EU Commissioner calls for new tools for bloggers
THE HAGUE, Netherlands (AP) — The European Union should help teach bloggers living under oppressive regimes how to communicate freely and avoid detection, and develop technology to help them, the bloc's digital affairs commissioner said Friday.
Speaking at an online free speech conference, Neelie Kroes said digital dissidents need tools that are "simple and ready-made."
"I want the EU to help develop and distribute these tools," she said.
Governments, companies and civil liberties groups are meeting at the Freedom Online conference at the Dutch Foreign Ministry in hopes of creating a coalition of like-minded groups to promote Internet freedoms.
Bloggers and users of social networks played a key role in fomenting the revolutions of the "Arab Spring" — and took great risks.
In an emotional speech, Syrian blogger Amjad Baiazy said his country's surveillance system was built by Western companies. He said he was arrested and tortured in May for expressing his opinion online, and a friend was arrested as recently as this week for a Facebook posting. He called on governments to fight for "security of citizens, not corporations or governments."
On Thursday U.S. Secretary of State Hillary Clinton opened the conference with a call for companies not to sell surveillance tools to authoritarian regimes.
Dutch member of parliament Marietje Schaake echoed Clinton's call, saying that companies "with a reputation to lose" — such as Google, one of the conference's sponsors — are more likely to heed it.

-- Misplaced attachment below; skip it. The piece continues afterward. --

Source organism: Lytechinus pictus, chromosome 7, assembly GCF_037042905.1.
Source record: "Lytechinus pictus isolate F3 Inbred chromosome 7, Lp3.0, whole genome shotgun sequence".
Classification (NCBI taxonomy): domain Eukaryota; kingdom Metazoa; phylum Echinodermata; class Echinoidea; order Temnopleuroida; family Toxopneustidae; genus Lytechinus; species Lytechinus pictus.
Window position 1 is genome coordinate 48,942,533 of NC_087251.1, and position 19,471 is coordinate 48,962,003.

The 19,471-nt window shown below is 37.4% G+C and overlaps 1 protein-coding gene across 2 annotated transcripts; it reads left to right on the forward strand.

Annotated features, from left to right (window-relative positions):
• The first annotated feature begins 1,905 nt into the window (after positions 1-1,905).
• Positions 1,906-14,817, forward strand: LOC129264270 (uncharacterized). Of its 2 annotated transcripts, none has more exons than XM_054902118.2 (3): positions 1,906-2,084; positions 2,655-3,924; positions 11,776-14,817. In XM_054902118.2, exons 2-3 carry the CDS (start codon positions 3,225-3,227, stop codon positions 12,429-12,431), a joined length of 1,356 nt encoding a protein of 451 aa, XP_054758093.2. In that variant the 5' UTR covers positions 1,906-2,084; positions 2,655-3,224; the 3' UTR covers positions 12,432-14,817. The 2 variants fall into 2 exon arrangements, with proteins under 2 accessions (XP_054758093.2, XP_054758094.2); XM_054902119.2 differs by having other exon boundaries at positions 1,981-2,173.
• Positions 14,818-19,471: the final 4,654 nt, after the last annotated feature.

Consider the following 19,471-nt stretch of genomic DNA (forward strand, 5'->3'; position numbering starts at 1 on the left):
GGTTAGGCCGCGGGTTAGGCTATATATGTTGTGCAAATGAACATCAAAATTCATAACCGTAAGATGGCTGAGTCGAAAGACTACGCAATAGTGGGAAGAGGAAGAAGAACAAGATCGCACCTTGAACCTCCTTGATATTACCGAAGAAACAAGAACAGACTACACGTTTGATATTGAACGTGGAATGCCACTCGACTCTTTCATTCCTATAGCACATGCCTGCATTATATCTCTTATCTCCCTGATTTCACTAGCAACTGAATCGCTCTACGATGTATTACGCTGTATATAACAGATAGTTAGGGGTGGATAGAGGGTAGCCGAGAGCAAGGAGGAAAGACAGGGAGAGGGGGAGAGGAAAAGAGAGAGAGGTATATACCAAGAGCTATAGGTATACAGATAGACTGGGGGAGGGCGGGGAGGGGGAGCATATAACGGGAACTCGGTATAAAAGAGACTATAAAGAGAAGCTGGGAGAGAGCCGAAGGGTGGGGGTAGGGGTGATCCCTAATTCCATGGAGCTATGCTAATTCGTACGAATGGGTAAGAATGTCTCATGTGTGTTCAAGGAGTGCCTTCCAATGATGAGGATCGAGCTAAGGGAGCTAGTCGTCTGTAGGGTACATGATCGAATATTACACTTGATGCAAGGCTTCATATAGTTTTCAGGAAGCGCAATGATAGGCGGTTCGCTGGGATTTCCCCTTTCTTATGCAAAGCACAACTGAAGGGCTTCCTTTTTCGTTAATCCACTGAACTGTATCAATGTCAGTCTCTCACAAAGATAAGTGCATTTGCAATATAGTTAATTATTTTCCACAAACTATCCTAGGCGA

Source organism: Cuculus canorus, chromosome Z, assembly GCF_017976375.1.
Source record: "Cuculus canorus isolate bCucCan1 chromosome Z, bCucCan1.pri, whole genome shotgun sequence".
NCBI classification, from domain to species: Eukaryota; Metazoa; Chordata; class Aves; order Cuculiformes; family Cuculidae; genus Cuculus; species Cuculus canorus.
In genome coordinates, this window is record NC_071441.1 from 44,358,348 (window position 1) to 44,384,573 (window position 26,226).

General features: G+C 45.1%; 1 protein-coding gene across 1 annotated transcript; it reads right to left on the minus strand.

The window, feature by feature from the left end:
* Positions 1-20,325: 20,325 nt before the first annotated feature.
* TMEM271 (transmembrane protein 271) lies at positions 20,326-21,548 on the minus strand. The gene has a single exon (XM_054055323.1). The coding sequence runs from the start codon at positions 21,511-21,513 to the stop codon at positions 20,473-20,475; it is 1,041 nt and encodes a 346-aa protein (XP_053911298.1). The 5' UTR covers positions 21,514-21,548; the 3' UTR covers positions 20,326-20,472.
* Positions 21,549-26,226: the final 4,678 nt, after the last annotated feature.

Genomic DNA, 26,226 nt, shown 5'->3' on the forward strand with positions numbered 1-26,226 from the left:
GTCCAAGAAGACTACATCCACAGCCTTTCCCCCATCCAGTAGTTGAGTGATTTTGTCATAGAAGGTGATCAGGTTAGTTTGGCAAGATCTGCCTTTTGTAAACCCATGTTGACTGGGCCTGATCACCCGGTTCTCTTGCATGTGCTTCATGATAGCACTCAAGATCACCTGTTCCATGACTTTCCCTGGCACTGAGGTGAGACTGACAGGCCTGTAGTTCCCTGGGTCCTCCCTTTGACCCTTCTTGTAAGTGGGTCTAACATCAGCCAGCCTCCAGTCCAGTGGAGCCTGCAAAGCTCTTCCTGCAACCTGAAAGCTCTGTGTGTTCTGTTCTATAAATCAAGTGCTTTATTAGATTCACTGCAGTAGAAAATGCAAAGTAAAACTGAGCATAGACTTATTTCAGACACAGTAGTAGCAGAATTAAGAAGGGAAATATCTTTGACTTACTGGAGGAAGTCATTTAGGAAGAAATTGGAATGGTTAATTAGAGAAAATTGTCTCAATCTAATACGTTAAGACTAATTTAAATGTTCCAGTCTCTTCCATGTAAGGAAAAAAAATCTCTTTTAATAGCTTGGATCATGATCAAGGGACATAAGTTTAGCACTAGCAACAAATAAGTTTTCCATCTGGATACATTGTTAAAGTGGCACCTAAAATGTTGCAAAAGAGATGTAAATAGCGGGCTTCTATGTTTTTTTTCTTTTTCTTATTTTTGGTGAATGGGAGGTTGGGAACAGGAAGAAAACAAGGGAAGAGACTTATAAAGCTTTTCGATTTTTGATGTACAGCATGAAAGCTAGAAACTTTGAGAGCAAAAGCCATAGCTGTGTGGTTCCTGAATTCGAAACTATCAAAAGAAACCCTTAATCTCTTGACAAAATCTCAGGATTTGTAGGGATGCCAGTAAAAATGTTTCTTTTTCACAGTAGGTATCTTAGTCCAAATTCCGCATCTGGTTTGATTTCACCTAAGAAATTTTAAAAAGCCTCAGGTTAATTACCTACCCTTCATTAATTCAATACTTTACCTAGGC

However, she said less well-known companies may need incentives or laws to restrain them.
She said it was ironic there is also conference being held this week in Kuala Lumpur, Malaysia, aimed at disseminating advanced surveillance techniques.
"We need to get ahead of the curve," she said. "Some governments curb freedom before the Internet fully arrives there."
Schaake also slammed the U.S. for its proposed "Stop Online Piracy Act," which would require U.S. telecommunications companies to block access to foreign-based websites that infringe U.S. copyrights.
This will "give great incentives to governments like China to do the same," she said, blocking political speech they don't approve and arguing that their censorship practices are no different than those in the West.
Karen Reilly of the TOR project, which helps Internet users browse the web anonymously, said governments should listen less to the copyright lobby. She said her organization could use assistance in answering technical questions in local languages, noting that addition of a Persian service had opened up a flood of communication from Iran.
Among concrete actions taken Friday, the Dutch government pledged €1 million ($1.3 million) to develop "mesh" networks — networks that use mobile phones to create a backup system to disseminate information when a government tries to block the Internet or social networks. He named Syria, Iran and Zimbabwe as target countries.